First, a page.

A team of geologists at the Illinois State Geological Survey (ISGS) is taking to the sky to peer beneath the Earth’s surface by flying a drone with a magnetometer attached to measure the magnetic intensity of objects found on and below the Earth’s surface.
Mitchell Barklage, an ISGS geophysicist, called the new approach “an idea that was born out of COVID-era restrictions.”
“We originally planned to tow a magnetometer behind a boat to gather this data, but we would not be able to maintain the six foot social distancing guidelines on a boat, so that no longer was a possibility,” Barklage said, “We had to come up with an alternative solution fast, and while I was playing with my child on the beach, I noticed that the sand grains were sticking to a magnet on my backpack and that’s when it occurred to me that we could deploy the magnetometer via drone.”
Prior to liftoff, geologists program a flight route for the drone based on the location of the intended survey. The magnetometer is then attached to the drone, and operates independently with GPS tracking for location and timing, a wifi connection to download data, and a solid state hard drive to store data.
The magnetometer helps geologists map very small variations in the Earth’s magnetic field, which indicates magnetic materials both above and buried beneath the surface.
For now, Barklage has his sights set on conducting geophysical surveys at Illinois State Beach Park. This isn’t the first time ISGS staff have used drones to survey this area. ISGS and the Illinois Department of Natural Resources (IDNR) Coastal Management Program (CMP) used drones to create high-resolution digital terrain models of the area to better understand shoreline dynamics along the Illinois coast.
“We are looking at geologic processes such as beach ridge and dune formation. There are active ridge forming processes going on at the coast, and up until now, we’ve never been able to acquire this type of data before,” Barklage said, “While we have complementary geophysical data from a helicopter-based survey from a few years ago, HTEM survey, this data provides much greater detail and resolution and will give us new insights into the processes that transform our coastline.”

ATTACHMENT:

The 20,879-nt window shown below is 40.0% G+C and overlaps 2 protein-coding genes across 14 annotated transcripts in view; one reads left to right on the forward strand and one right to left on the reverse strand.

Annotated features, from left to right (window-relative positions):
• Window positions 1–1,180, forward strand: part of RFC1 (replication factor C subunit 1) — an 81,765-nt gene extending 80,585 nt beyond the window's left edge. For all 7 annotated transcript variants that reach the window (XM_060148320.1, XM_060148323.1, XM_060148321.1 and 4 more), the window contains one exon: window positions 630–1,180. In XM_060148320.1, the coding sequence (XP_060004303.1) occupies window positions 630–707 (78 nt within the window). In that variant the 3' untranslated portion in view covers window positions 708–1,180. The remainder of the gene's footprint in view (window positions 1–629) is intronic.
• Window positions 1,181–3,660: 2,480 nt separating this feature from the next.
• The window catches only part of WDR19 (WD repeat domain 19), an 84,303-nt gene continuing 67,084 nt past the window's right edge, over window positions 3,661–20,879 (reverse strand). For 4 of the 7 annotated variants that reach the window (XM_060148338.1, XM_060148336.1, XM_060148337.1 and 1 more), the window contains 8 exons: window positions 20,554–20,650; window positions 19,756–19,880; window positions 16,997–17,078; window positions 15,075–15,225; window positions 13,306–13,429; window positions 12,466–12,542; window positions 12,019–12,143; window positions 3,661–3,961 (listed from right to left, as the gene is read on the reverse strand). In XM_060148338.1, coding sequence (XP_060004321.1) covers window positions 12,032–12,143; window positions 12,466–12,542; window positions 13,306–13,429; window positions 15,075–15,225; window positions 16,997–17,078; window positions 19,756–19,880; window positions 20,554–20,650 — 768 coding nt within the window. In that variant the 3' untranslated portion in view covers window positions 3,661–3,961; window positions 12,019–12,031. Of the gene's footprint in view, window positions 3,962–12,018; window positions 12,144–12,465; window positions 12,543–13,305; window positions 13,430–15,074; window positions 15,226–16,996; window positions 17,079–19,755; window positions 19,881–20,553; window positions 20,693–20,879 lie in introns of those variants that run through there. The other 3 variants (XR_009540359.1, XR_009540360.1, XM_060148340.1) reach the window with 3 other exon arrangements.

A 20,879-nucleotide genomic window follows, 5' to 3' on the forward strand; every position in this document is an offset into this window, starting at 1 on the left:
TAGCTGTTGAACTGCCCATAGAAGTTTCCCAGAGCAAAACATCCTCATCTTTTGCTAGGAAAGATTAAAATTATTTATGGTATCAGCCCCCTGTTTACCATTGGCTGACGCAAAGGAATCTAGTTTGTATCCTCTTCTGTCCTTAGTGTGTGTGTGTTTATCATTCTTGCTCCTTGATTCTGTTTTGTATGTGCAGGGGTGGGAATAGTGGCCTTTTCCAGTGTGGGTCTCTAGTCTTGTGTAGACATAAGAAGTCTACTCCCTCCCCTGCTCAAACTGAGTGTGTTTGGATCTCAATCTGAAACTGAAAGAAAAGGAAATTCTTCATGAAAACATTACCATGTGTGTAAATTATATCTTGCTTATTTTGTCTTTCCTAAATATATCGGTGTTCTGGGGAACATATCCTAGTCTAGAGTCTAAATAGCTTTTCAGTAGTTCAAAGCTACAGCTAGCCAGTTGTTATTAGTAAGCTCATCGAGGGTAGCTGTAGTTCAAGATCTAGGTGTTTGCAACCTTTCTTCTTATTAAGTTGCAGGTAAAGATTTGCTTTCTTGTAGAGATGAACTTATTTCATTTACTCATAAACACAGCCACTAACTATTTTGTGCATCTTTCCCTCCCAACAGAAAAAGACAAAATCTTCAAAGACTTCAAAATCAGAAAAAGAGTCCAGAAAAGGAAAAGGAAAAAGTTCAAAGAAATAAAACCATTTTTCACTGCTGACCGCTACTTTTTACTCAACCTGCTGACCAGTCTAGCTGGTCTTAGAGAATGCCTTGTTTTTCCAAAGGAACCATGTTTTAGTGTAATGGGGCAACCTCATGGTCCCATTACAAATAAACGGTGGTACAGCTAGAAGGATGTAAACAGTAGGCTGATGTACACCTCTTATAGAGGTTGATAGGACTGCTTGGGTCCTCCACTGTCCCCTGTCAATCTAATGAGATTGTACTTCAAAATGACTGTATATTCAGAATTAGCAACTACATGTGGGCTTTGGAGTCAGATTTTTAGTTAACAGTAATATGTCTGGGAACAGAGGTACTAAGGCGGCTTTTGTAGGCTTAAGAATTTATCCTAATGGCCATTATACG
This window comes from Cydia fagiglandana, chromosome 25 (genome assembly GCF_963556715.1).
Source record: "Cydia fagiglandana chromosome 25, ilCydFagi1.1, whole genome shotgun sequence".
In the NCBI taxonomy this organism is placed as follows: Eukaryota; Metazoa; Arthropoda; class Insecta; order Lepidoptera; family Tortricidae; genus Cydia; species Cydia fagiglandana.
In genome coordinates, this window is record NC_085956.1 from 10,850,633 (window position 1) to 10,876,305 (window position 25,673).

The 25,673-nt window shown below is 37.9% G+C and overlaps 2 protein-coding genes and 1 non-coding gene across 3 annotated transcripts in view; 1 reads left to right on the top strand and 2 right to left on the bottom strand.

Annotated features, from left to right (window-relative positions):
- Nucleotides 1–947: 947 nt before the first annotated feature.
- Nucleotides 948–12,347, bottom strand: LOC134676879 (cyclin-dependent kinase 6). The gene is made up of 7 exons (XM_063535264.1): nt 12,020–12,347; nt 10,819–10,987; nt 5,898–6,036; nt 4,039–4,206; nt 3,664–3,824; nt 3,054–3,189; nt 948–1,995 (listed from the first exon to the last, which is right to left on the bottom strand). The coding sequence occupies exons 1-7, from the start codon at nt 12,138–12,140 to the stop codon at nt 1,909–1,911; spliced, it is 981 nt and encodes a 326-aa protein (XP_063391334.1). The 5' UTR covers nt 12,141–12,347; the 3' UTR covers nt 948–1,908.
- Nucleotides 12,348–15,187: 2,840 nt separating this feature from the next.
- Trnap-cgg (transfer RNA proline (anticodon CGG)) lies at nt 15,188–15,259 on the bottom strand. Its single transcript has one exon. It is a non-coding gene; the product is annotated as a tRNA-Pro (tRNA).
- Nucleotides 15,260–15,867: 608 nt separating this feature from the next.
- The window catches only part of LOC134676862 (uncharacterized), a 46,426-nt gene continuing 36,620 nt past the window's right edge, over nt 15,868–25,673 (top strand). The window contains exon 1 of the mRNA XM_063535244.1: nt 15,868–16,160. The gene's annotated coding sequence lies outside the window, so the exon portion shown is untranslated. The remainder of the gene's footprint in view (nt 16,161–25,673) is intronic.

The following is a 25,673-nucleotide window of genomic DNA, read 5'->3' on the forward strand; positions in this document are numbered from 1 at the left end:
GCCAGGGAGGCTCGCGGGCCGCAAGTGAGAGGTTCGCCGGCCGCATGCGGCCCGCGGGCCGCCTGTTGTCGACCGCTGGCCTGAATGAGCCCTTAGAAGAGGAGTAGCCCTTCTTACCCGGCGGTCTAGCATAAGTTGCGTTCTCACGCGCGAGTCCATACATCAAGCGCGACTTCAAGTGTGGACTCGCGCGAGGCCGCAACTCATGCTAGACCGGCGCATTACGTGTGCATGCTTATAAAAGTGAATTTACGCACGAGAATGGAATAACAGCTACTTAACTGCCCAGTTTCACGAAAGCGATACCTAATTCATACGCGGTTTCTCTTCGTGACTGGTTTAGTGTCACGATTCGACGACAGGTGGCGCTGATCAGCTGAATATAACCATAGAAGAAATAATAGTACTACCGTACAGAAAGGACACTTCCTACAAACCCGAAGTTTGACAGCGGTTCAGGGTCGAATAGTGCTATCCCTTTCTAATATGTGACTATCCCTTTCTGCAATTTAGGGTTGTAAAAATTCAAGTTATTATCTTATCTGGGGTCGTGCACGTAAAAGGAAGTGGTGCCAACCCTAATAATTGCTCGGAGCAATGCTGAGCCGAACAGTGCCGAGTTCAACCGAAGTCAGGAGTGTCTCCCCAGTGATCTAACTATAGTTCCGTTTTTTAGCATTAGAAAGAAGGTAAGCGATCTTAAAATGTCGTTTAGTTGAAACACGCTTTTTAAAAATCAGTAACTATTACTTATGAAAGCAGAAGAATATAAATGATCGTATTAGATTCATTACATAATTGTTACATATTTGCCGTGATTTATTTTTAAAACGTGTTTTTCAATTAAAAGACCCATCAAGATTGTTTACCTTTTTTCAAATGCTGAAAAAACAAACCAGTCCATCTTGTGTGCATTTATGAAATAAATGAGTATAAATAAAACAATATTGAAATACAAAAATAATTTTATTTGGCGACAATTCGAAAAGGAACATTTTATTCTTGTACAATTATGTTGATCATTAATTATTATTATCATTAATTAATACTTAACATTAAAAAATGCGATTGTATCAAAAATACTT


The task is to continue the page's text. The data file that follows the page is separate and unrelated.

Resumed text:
“For example, we usually have a strip of data missing where the waves crash against the shoreline called the white ribbon, both because you get the churned white water of the waves and because of the white area shown on maps indicating no data coverage. Using a drone has helped us access areas that were previously inaccessible, allowing us to map the transition zone between the beach and offshore with no gaps,” Barklage said, “What we are learning about the future of the coastline is that it is dynamic and changing as lake levels continue to fluctuate with climate change.”
The ISGS team is mapping the upper 30 meters of the subsurface with a focus on the upper 10 meters, which has led to some discoveries that reveal evidence of an already felt environmental impact.
“At many of the areas that we are surveying, erosion has stripped away the land where homes used to be located, but there’s still buried infrastructure, such as gas lines from where those homes existed as far back as the 1930s,” Barklage said.
According to Barklage, the future is bright for this versatile technology.
“We can also use this technology as a tool to aid in environmental remediation by mapping subsurface contamination plumes at previously inaccessible locations. Additionally, we can use this technique as a reconnaissance tool prior to offshore construction and development to identify abandoned and buried infrastructure. We can also use it to see old buried fire pits on land, so it has some archaeological applications, as well,” Barklage said.
The Illinois State Geological Survey (ISGS) is a division of the Prairie Research Institute (PRI) at the University of Illinois Urbana-Champaign.